At the time I applied to write for WIT, I was just finishing up my master’s degree. I was looking to write for non-academic audiences after four years of intense study that was rewarding but rather insulating. The odd part about this experience is that I’m usually very inclined toward insular activities. I had intended to continue on in academia (although with enormous trepidation given the current state of the university job market) and thought nothing of pursuing other types of theological work. But it was during seminary that this new longing emerged, one I couldn’t quite put into words at the time because it was new and foreign to me, but also familiar, like I had been progressing unknowingly towards some latent destiny.

Now, I would probably identify this as an altruistic urge to serve others by fostering spiritual healing, or what Christians might call the impulse to minister–something along those lines. I say impulse because the word minister is so bloated with specific connotations that reference very particular professional roles (priest, pastor, deacon, etc.) that contain but also obscure that basic spiritual instinct to serve. It’s an instinct that’s branded into the identity of these religious offices, but unfortunately, we find it difficult to uncouple that ministry instinct from these concrete ecclesial careers (with which I still do not identify). Like most people, I believed the whole idea of ministry was intrinsically wedded to these particular institutional manifestations. Still, theology itself seemed unique to me in terms of being a discipline that self-consciously embraced both its academic and practical applications (even though most people eventually commit to either of those tracks) in a more interdependent manner. I thought blogging might be a way to draw from and bridge both of those rich traditions.

At the same time, theological sexism was increasing in evangelicalism, and the only reason that mattered to me personally was because it was being played out so publicly on the internet through social media and celebrity pastor figures. I couldn’t avoid it. Even if you weren’t evangelical (which I’m not), the fact that certain people were so determined to diminish women’s leadership and spiritual authority made the whole dispute inescapable, and truthfully, it did hit at that newly-fermented ministry interest growing inside of me.

The irony of my involvement in these “gender wars” is that I actually had no ecclesial aspirations at all, whether it was becoming a pastor or “leading men” in any other capacity. When I look back at some of my earlier posts, I’m surprised how passionate I was about things I told myself never applied to me. I’m sure loyal readers of WIT would be surprised to learn that joining WIT as a way of contributing to the gender debates was a rather calculated decision on my part. Clearly, it was personal for me, despite thinking I could abstract myself from the discussion (since I had no plans to enter the pastorate anyway). How sorely mistaken I was, not only because what happens to other women within the body of Christ also happens to me, but because theological sexism is a versatile hermeneutic that has proven its applicability to a wide variety of issues both inside and outside the church, always finding ways of providing handy explanations to many of our contemporary cultural questions.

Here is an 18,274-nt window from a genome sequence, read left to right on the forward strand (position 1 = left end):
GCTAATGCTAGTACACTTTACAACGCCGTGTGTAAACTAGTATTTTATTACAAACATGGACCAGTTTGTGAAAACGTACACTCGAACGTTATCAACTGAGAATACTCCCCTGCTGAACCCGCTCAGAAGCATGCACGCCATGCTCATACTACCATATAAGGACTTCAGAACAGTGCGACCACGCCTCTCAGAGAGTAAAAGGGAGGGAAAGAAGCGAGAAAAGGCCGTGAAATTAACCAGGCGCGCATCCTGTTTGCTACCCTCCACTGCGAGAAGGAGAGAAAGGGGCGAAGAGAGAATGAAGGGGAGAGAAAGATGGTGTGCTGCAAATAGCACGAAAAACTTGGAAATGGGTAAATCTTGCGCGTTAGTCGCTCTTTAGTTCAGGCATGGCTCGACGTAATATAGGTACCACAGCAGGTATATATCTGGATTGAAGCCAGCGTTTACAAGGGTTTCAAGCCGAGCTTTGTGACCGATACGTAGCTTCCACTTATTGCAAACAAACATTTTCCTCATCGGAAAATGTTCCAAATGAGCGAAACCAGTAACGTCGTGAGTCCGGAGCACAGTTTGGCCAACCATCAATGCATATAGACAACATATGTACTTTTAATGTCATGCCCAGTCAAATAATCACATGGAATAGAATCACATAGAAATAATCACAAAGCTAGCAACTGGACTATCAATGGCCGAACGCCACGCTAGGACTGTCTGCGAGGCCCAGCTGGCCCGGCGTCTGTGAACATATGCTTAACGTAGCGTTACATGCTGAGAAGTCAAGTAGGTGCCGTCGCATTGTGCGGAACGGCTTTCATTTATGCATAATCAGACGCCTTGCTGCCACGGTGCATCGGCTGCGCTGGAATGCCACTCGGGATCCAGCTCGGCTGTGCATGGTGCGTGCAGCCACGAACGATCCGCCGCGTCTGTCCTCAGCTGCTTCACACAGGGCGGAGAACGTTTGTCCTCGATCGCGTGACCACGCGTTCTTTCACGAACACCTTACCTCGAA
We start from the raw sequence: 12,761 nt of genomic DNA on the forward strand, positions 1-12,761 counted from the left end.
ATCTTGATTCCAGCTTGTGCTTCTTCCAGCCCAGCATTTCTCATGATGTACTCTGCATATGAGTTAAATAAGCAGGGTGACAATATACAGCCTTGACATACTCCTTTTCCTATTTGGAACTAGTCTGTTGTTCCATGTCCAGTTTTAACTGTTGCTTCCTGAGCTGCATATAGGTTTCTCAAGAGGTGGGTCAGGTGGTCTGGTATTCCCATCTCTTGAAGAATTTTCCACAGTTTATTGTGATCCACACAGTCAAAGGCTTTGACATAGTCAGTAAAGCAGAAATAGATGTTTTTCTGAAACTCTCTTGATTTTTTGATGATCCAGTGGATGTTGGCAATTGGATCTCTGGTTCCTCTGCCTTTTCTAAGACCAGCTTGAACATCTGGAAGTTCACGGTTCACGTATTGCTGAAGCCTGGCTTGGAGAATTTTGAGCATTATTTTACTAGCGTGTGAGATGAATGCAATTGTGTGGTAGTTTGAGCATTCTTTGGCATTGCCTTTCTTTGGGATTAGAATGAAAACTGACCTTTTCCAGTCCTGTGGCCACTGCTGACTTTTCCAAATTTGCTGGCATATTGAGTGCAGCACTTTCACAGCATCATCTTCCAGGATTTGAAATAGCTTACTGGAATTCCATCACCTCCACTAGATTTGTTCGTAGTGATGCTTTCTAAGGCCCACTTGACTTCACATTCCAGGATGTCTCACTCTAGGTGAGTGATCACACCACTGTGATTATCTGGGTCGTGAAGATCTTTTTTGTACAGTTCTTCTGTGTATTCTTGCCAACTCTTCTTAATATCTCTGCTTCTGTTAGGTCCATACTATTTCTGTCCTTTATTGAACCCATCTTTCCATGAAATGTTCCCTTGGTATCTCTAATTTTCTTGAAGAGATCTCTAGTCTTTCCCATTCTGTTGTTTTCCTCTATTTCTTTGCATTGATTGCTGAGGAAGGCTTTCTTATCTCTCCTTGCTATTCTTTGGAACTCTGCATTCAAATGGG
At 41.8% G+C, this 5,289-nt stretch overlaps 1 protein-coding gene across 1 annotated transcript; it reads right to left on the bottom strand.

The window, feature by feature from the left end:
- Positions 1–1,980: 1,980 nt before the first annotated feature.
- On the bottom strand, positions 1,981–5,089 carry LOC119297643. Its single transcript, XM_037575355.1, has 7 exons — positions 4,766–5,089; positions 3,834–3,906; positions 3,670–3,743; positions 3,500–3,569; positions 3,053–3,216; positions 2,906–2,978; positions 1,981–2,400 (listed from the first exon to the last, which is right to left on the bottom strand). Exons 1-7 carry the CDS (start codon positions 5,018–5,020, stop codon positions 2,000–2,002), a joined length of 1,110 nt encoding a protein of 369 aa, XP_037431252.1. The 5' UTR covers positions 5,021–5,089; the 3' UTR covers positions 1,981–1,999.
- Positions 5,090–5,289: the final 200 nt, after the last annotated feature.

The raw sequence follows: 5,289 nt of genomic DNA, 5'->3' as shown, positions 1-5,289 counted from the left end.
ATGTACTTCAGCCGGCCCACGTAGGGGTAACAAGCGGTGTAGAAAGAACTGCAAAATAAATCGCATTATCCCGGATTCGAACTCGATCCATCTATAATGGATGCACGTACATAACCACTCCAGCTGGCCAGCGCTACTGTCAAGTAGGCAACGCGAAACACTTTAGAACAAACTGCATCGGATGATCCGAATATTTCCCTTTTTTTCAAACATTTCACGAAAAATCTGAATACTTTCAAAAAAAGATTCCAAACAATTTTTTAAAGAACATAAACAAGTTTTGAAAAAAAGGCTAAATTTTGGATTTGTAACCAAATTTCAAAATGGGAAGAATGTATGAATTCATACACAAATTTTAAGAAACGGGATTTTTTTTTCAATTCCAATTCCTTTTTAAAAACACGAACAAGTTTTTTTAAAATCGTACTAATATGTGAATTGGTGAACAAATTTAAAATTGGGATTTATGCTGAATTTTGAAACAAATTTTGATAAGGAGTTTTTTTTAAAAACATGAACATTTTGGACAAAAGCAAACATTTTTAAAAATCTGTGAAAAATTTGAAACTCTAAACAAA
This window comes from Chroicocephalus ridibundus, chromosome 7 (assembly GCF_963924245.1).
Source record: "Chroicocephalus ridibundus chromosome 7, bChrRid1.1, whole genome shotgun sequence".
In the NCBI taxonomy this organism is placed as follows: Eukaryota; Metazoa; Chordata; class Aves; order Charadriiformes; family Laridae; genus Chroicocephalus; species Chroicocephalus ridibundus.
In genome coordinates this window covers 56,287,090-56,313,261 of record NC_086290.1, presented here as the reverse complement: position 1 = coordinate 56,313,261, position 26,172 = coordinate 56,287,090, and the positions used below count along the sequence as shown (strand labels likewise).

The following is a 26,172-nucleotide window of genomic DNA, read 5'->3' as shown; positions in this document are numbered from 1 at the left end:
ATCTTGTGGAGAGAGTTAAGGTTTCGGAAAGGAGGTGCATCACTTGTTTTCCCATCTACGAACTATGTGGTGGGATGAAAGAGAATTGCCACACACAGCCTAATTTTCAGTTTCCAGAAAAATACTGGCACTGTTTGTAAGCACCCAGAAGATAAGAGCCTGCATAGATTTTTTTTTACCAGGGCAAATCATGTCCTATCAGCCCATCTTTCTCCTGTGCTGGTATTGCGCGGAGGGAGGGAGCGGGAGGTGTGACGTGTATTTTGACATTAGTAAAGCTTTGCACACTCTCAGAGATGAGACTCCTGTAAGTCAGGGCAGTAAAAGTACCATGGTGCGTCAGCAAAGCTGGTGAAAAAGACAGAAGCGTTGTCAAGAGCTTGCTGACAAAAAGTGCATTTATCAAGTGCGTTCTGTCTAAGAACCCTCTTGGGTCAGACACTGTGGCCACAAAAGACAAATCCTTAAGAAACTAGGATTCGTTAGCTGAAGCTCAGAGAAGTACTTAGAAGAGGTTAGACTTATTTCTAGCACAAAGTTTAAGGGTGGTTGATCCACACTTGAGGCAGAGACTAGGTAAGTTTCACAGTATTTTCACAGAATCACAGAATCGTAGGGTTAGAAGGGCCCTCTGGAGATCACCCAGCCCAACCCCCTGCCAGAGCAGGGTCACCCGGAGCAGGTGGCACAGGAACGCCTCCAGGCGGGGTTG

Apart from this, it was deeply inspiring to learn about the lives of individuals throughout Christian history who successfully integrated theological reflection and spiritual practice. Likewise, it was inspiring to see how my classmates–most of whom were already “in the ministry”–constantly subordinated their theological learning to their vocations. It seems to me that theology is one of the few disciplines left in the world that cares about this question of praxis, a question that looms large even for “strict” theologians, many of whom consider their intellectual output to be a kind of ministry. I don’t think I’ve met a single theologian who never thought once about the possible social and spiritual applications of their work. Being, believing, and doing are three separate activities to the secular mind, but theology always promotes their integration. And often this formula of believing and doing is policed in tyrannical ways, but the fundamental holism that underlies this paradigm seems to be what the world needs right now. We need liberatory theory, but we also need hands that are committed to enacting our theo-visions within the world. As I begin my training in spiritual care and counseling this fall, I’m reminded how joining WIT was a crucial step towards cultivating my growing desire to be faithful to the Christian tradition in this respect, and indeed to the life of Christ itself, in using knowledge and spiritual wisdom in service of others. 

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